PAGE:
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Jen Schwanke shares some strategies for sustaining student attention, beyond just calling out a student’s name over and over and over again.
Class promises, rules, and norms—most teachers set them at the start of the year. But how can we make sure students live them? Dana Murphy shares some tips from her fifth-grade classroom.
Heather Fisher helps a first-grade teacher create a homework challenge as a way to make the practice more meaningful and engaging for students and families.
Dana Murphy looks at homework from the twin perspectives of mom and teacher, and finds she hates it from both views.
Shari Frost is surprised to see guided reading used for proficient fifth-grade readers. She considers some strategic alternatives.
So many needs for groups, and so little time. Dana Murphy finds that a strategy notebook is invaluable as a teaching aid in her fifth-grade small groups.
Jen Schwanke writes about the challenges of helping students develop conversational identities, providing prompts to help teachers reflect on their strengths and needs in fostering talk in classrooms.
Tara Barnett and Kate Mills find that struggling readers in the early grades benefit from scaffolds and repeated practice in small groups. They share some of their favorite tools, including key ring prompts and anchor charts.
Melanie Meehan shares activities that help students talk about their characters before writing about them in a realistic fiction unit.
Jennifer Schwanke explains why sometimes the best thing teachers can do to foster better conversations in their classrooms is to step away and let the talk unfold among students.
“What can I do to help my son and daughter stay sharp and not lose momentum during the summer?” When a parent asks this question, Mark Levine offers his Top Six Summer Slide Preventers.
Dana Murphy discovers that what works for one student doesn’t work for another when it comes to note-taking. She provides options and then hosts a gallery walk so everyone can discover what works best for them.
Every teacher wants to be more inclusive. But where do you begin? Melanie Meehan presents three practical starting points.
When it comes to including and understanding others, it may be hardest to empathize with those who disrupt or bully others. Tammy Mulligan shares her four favorite mentor texts for understanding students who are angry and lash out.
Jennifer Schwanke shares some quick tips for spring cleaning of classrooms and literacy supplies.
Cathy Mere considers the dilemma teachers face when the bookroom, library, and tech departments require books and devices to be returned late in the year . . . but there are still a few weeks of school. She shares many suggestions for fostering literacy and community when there are far fewer books in the room.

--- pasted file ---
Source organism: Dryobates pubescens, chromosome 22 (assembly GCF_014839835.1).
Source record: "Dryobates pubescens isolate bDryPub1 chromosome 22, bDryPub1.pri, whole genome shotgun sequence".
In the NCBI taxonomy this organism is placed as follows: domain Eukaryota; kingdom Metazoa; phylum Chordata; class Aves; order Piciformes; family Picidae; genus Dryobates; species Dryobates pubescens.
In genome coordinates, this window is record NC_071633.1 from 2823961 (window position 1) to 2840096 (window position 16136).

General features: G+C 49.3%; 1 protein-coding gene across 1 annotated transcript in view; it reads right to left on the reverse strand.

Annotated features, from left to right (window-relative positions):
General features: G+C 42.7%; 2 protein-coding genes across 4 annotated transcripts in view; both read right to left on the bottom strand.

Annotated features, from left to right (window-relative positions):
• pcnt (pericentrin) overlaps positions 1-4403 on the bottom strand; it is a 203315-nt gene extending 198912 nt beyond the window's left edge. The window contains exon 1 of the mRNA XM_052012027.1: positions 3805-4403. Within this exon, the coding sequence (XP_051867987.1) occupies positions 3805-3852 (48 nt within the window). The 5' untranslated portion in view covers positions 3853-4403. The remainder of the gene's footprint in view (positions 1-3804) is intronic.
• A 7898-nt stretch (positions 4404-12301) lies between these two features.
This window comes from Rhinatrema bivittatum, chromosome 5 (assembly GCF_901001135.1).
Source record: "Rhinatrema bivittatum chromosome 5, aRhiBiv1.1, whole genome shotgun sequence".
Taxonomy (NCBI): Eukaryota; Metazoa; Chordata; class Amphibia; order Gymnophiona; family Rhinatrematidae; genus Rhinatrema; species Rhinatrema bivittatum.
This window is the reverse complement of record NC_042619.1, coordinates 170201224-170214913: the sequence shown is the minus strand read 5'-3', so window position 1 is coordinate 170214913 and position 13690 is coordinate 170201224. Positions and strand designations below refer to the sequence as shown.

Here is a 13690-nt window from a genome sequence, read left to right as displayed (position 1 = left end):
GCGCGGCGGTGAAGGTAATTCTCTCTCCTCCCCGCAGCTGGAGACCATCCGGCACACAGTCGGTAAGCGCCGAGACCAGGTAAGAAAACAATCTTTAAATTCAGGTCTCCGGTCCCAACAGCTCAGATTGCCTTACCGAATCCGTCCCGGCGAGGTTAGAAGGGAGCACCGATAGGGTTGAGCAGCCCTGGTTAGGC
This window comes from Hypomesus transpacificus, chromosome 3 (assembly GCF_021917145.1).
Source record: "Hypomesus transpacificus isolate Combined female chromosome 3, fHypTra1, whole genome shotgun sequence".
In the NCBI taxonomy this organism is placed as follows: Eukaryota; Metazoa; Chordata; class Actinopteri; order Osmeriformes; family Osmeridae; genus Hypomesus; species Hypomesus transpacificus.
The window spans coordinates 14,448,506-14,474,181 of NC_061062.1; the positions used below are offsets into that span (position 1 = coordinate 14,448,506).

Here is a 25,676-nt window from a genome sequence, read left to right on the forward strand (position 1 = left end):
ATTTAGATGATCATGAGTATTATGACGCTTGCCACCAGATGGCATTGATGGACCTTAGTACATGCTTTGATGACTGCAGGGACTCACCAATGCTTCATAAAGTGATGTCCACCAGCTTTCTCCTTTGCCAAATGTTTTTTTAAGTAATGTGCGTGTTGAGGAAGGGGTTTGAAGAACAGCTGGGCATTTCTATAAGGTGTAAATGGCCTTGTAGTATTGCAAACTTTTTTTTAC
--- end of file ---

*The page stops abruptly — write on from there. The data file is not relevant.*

Gretchen Schroeder finds her students’ enthusiasm for writing short stories flags quickly without some instruction and guidance.
Tara Barnett and Kate Mills use prompts and aids to help their youngest learners tell stories and find a writing voice.
Dana Murphy is dismayed by the ways graphic organizers can sometimes limit student creativity. She uses writing notebooks and a few other strategies to begin to wean her fourth graders from depending too much on organizers.
Gretchen Schroeder analyzes the use of writing notebooks in her classroom, focusing on what’s confusing or frustrating for students. She makes some small changes that yield big results.
Mark Levine releases responsibility for teaching and assessment to students late in the school year, and hears echoes of learning from previous units.
An enthusiastic student response to an author visit inspires Christy Rush Levine to revamp her upcoming unit on craft moves to foster more student ownership.
Dana Murphy explains how her small-group planner is an essential tool for organizing groups in her fourth-grade classroom.
Tara Barnett and Kate Mills describe how they help teachers move from guided reading to strategy groups in the upper elementary grades.
Bitsy Parks comforts a crying child after lunch, and realizes how essential it is to continually slow down the fast pace of learning in her classroom.
Ruth Ayres is interrupted during a busy day by a first-grade teacher who enthuses over the details in a student draft. This leads to some reflection on the importance of taking time to marvel.
Christy Rush-Levine realized she had to help her students find a different “why” for their time in her classroom and school beyond test scores.
Suzy Kaback marvels at a very young learner who is a “secret reader,” and this leads her to reassess the value of constantly celebrating new skills in school communities.
Ruth Ayres encourages her son to use the web for assistance when doing homework, and then has to ponder whether what she is advocating qualifies as cheating.
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